Most mobile phone customers pay a monthly bill containing taxes, plus a flat charge for the “line” and other charges based on the count of data bits we send or receive. The usage sensitive charge apportions the cost of operating the cellular network and pays a contribution to the needed capital investment, e.g. cell towers, spectrum, backbones and router equipment needed for a high quality cellular network.

Our reliance on mobile service has become pervasive as evidenced by the more than 355 million mobile phones in service throughout the USA. Most consumers can choose from several nationwide mobile operators and local operators (e.g. Cricket or Boost).

In any area, a typical half dozen competitors help keep prices in line. But prices are also driven by a steady increase in network speed and applications that consumers have grown to regard as mandatory, such as Internet access, messaging, cloud backup storage, and video service. For many groups, mobile cellular service has become an essential tool for communicating among parents and children and among employees and their customers. To better follow the contours of customer needs, mobile competitors offer a clutch of pricing plans that adapt to different users’ circumstances.

Family plans overlay consumer needs into multi-line and shared data packages. For the consumer family, it is the comparison of pocketbook impacts among competitors’ plans that the family uses to pick among wireless carriers.

Mobile cellular operators will undertake technical measures to outperform their competitors. That might include introducing 4th or (soon) 5th generation service into areas. The also compete for market share by offering new and free benefits to their customers who subscribe to wireless plans.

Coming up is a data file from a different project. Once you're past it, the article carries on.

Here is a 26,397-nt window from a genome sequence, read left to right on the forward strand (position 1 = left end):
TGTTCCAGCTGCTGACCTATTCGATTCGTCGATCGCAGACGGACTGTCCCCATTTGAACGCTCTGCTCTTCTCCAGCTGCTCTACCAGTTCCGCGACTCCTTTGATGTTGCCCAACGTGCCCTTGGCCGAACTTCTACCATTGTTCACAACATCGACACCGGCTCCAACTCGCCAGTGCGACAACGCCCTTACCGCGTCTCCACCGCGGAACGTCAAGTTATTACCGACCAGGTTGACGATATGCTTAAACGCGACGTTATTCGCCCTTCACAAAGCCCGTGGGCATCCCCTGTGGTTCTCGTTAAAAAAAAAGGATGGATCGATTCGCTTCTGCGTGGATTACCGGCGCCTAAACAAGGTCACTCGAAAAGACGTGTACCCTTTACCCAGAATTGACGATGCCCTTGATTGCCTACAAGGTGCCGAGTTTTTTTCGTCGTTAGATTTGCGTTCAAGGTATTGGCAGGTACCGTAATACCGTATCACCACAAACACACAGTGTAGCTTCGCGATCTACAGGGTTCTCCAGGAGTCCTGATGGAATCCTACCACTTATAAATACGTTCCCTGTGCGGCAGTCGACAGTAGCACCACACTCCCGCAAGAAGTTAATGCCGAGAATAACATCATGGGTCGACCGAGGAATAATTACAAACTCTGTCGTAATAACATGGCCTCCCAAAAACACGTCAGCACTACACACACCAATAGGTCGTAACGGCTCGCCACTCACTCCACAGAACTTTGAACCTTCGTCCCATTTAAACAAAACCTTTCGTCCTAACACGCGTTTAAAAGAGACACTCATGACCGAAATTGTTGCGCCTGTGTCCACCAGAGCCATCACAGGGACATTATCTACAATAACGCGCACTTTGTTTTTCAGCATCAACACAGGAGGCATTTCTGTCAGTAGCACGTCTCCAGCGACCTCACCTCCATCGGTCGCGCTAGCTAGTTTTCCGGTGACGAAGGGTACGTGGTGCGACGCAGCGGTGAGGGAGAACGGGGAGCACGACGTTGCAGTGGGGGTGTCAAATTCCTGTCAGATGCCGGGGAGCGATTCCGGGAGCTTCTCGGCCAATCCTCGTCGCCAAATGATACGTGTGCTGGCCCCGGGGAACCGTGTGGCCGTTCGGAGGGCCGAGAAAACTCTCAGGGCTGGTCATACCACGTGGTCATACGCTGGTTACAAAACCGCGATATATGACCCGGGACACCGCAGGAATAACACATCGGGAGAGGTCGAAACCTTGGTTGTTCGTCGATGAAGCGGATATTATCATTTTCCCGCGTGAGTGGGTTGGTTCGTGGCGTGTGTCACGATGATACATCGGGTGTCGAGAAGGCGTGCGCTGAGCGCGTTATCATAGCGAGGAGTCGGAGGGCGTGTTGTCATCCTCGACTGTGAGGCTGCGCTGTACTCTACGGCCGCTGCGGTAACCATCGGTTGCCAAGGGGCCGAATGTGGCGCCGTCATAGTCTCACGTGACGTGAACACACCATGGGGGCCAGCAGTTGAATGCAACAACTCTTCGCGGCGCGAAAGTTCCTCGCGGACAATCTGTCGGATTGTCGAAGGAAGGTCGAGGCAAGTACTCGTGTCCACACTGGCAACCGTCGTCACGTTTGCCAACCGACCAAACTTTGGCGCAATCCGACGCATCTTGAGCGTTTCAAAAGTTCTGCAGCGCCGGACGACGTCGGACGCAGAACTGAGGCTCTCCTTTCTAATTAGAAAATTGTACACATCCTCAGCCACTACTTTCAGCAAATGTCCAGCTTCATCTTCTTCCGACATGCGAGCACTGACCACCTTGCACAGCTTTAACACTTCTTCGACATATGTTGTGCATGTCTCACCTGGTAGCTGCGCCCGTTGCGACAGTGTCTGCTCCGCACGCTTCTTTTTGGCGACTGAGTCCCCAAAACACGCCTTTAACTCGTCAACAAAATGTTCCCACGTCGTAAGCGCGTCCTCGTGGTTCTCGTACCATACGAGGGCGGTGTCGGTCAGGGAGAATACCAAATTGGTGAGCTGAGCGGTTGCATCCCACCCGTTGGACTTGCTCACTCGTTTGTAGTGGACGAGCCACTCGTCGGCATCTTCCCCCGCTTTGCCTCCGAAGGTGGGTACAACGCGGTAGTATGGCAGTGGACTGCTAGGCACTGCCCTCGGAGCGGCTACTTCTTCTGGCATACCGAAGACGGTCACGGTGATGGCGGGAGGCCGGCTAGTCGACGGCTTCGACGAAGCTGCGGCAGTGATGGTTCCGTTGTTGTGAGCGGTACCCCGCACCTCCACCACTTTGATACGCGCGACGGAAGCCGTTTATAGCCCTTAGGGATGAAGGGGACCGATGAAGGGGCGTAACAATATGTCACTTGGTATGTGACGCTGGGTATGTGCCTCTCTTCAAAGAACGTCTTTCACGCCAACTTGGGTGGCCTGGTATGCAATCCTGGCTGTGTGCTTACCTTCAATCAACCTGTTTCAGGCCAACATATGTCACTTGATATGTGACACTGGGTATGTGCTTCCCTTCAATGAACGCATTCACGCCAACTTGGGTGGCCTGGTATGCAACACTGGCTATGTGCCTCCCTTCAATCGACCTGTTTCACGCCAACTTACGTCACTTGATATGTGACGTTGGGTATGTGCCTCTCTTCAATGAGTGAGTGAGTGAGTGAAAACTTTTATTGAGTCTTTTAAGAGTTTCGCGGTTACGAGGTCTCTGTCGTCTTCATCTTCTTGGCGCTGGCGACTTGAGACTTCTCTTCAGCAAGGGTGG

Mobile operators can collaborate with content providers to develop delivery of differentiated service offerings that are more efficient and economizing of customer data usage. Specifically, news wireless offerings, called zero-rating arrangements, are being offered by mobile carriers who work with content providers. These arrangements, also known as sponsored data plans, provide consumers with clear benefits, because they give consumers access to promotional content, video and music streams without adding usage charges to consumer data caps. And, it is free and totally optional for consumers. In no case are consumers (those subscribing or not subscribing) made worse off by these free arrangements.

Now the Federal Communications Commission (FCC) seems concerned that these tactics may violate the “open” Internet, because not all content providers will want to participate with wireless providers to offer these “free data” plans. It is unclear how negatively the FCC would regard an ISP working with content providers to provide differentiated services that unequivocally benefit consumers.

In terms of regulatory concerns, a competent study of the economics of zero rating found “concerns that Zero Rating could serve as a means of foreclosing competition, or limit freedom of expression, appear misplaced and lacking both theoretical and empirical support.” So, there is little market risk to allowing wireless carriers to use these services in competition with one another.

More importantly, what do consumers think?  I newly released Harris Poll survey finds that 94% of Millennials (those aged 18 to 34 years old) would likely try these sponsored data plans if the data usage were free, and why not? You are giving consumers access to content, such as video content from HBO and ESPN, without affecting caps on their data plan. Again, some consumers are clearly being made better off by these plans, and no customer is made worse off.  It is a clear benefit to heightening competition.

Regulators’ positions may be uncertain, but the market seems ready for zero-rating and consumers will certainly embrace the lower charges. Let’s just hope regulators don’t get involved and do something that will reduce consumer benefits.